CES

Intel talks wearables: Fashion forward, tech behind

Intel talks wearables: Fashion forward, tech behind

Intel isn't leaving its wearables push to chance, looking to the world of fashion in order to do what its executives claim nothing else in the segment has managed: build an emotional relationship without compromise with the wearer. "Today the smart wearables we see on the market are very much led by technology companies," Ayse Ildeniz, VP for business development and strategy in Intel's New Devices Group said today during a CES 2014 roundtable. "Whereas, the things we wear are very personally-led: we somehow get very attached to them." To try to build that emotional stickiness, Intel is being very clear on its limits: unlike the do-everything approaches of Samsung, Pebble, and others, it's going to focus on the chips and leave the rest to the fashionistas.

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ZTE Projector Hotspot hands-on

ZTE Projector Hotspot hands-on

ZTE did a bit of teasing pre-CES, and now that the show has begun, we have been able to get some hands-on time with the various items. There were some smartphones and the Iconic Phablet, however one stuck out a bit, the ZTE Projector Hotspot. This one is as the name would suggest and serves as both a projector and mobile hotspot.

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Omate TrueSmart smartwatch hands-on: SIM-toting shooter in the wild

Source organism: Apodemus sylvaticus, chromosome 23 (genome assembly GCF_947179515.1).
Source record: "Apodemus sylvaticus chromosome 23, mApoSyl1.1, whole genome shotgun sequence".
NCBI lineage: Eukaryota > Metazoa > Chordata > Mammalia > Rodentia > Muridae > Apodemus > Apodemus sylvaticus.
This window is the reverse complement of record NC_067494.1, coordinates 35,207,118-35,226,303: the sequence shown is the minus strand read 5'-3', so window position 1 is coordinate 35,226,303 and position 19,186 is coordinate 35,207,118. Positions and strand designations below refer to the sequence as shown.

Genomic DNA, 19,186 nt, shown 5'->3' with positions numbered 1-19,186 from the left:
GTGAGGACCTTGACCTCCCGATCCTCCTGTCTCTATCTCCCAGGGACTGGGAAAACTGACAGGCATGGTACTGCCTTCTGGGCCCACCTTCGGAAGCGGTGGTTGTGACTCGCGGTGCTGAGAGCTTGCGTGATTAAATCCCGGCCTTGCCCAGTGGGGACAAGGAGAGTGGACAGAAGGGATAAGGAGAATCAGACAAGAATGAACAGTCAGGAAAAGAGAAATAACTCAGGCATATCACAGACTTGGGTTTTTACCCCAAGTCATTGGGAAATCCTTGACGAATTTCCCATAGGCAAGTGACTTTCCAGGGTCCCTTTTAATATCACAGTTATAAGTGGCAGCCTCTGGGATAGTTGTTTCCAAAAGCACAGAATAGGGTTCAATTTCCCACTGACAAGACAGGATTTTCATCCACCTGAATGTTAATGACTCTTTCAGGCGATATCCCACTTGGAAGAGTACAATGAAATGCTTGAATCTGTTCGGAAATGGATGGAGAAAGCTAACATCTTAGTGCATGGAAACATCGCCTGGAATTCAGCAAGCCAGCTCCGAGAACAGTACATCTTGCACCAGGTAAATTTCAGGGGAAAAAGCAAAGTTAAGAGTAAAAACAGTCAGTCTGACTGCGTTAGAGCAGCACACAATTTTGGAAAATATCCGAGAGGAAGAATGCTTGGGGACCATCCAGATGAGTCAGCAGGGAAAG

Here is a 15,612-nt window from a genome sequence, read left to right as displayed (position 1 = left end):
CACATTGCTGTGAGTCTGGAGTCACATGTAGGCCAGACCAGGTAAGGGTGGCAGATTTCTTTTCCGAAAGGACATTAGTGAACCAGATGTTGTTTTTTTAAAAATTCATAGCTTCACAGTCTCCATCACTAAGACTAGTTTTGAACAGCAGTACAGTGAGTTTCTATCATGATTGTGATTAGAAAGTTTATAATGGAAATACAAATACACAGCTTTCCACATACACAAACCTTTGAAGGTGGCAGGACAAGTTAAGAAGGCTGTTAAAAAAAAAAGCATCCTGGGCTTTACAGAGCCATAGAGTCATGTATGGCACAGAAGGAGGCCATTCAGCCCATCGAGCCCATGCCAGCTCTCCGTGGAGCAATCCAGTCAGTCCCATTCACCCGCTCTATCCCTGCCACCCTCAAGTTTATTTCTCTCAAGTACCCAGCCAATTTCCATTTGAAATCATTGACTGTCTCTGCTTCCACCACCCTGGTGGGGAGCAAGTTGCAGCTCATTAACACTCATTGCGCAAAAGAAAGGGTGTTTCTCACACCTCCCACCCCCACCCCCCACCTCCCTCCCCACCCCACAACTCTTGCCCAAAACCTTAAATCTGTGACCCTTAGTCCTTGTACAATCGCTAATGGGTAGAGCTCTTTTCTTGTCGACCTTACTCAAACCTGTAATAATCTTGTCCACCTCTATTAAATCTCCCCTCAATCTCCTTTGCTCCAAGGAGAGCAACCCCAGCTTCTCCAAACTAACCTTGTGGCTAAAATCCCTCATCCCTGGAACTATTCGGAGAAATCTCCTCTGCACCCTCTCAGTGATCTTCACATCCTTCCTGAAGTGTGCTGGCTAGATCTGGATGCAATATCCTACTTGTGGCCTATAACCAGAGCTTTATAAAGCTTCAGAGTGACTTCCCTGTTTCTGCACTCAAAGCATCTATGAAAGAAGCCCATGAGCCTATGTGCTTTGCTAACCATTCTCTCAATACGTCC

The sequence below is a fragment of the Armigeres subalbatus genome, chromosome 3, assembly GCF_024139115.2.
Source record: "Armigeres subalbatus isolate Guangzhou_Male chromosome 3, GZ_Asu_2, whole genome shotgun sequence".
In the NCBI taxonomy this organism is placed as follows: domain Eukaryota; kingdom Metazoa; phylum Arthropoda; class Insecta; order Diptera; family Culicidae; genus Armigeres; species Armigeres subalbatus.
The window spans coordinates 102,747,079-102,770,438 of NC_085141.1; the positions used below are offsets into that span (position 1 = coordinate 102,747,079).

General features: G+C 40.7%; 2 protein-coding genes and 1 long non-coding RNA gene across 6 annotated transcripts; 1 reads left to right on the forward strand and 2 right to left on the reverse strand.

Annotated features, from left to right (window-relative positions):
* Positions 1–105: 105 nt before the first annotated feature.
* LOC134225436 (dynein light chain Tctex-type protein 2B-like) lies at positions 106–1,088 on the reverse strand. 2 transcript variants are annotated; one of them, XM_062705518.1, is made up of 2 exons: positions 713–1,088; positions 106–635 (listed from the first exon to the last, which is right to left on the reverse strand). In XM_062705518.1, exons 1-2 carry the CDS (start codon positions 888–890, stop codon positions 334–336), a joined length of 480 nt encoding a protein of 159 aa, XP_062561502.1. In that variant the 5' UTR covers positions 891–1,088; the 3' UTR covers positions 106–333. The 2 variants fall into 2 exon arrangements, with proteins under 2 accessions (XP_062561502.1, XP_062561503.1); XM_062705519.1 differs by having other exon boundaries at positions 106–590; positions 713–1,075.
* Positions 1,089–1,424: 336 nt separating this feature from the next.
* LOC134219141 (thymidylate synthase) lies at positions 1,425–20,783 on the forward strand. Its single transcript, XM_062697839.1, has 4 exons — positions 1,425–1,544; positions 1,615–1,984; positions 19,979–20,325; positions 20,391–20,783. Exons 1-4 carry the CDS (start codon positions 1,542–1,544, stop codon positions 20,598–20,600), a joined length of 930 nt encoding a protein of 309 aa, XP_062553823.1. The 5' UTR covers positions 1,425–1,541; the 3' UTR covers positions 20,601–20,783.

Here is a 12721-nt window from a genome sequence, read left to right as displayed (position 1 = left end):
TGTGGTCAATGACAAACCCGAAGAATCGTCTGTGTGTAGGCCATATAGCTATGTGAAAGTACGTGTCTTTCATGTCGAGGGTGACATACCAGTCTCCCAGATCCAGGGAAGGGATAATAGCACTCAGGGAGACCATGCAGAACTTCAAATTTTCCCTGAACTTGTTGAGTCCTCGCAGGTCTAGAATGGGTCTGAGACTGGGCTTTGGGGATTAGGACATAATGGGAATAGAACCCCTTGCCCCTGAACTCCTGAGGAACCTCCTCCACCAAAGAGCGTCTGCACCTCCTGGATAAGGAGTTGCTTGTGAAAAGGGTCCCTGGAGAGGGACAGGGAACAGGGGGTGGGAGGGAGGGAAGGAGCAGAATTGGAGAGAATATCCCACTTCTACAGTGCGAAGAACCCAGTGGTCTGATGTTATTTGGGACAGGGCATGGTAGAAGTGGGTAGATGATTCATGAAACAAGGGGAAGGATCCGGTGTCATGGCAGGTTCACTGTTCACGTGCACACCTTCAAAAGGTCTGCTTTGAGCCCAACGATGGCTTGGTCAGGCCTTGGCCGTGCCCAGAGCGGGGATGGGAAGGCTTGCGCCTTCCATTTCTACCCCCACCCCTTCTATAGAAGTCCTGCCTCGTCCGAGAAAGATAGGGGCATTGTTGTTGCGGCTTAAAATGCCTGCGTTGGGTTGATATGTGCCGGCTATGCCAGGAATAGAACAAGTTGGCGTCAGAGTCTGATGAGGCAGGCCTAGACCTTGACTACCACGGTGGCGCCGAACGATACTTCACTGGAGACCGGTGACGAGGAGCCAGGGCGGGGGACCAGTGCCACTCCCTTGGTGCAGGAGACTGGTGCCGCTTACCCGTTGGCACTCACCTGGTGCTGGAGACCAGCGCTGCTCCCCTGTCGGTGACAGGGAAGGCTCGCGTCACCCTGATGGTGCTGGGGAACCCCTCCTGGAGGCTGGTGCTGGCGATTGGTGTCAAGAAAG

Omate TrueSmart smartwatch hands-on: SIM-toting shooter in the wild

After months of waiting and watching for the Omate TrueSmart smartwatch to appear in the wild, it’s finally appeared here at CES 2014. What we’ve got here is a smartwatch that takes the dream of a stand-alone device in smartwatch form and makes it a reality - there’s a SIM card in here. That center bit between the two massive physical buttons on the side of this watch is a camera, too - and not a half bad one, at that.

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Razer Project Christine eyes-on: up close with gaming’s modular future

Razer Project Christine eyes-on: up close with gaming’s modular future

This week we're being given the opportunity at CES 2014 to see Razer's newest product - Project Christine - up close, well before it hits the market in all its modular glory. This machine is what Razer intends to be their center for innovation in the modular computing environment, allowing users to upgrade and swap out bits and pieces with ease, however they see fit. Creating all the parts themselves, they've once again made clear that they'll be no stranger to the high-end PC manufacturing world through the future.

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